There is something called “teaching philosophy”. I have one: teaching is finding or creating a dark or unclear point in the learner’s mind and then, helping the learner to bring it to the light or make it clear.
It is a strange teaching philosophy and in a sharp contrast with what most people (teachers or students) think of teaching. The way it works differs from learner to learner, class to class, and subject to subject (that is why the blogging part of this site is mostly about teaching ideas). If you are lucky enough and everything goes as planned, you might receive a note from one of your students, like this one that I’ve received after one of my classes 🙂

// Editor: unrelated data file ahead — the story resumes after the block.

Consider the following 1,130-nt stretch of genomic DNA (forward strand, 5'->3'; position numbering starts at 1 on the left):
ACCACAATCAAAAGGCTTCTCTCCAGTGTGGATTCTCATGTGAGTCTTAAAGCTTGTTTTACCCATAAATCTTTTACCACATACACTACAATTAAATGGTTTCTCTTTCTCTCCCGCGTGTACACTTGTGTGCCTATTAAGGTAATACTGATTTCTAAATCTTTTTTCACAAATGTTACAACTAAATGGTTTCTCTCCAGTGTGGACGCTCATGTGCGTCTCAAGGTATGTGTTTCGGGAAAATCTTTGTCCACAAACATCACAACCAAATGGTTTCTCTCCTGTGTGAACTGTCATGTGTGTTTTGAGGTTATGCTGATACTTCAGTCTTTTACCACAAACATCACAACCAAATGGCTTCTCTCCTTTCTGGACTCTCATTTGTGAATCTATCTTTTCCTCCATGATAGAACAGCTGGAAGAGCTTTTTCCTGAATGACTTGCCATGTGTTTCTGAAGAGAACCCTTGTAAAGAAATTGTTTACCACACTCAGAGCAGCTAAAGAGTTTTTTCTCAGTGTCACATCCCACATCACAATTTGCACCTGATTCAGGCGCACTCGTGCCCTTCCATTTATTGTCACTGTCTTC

It was very interesting since it seems that we were not learning anything new (that means, nothing new was ever told). But, in each session we were learning something new and we dealt with new concepts, though we weren’t aware of it! At the end, suddenly we have realized that we had learned a lot, and it was because the materials of each session were presented by a series of problems that we should find their answers; as a matter of fact, it was like a thread in our own hand in which using what we knew we were answering what we were about to know (it is why that I am telling nothing new was ever taught since it seemed that we knew it all that we could answer the questions, but indeed the answers themselves were the new lessons.) I think this method could be called spontaneous learning; that means we were inclined to learn without noticing. And one feels that he or she has actually learned since he or she has experienced and has found what was about to learn.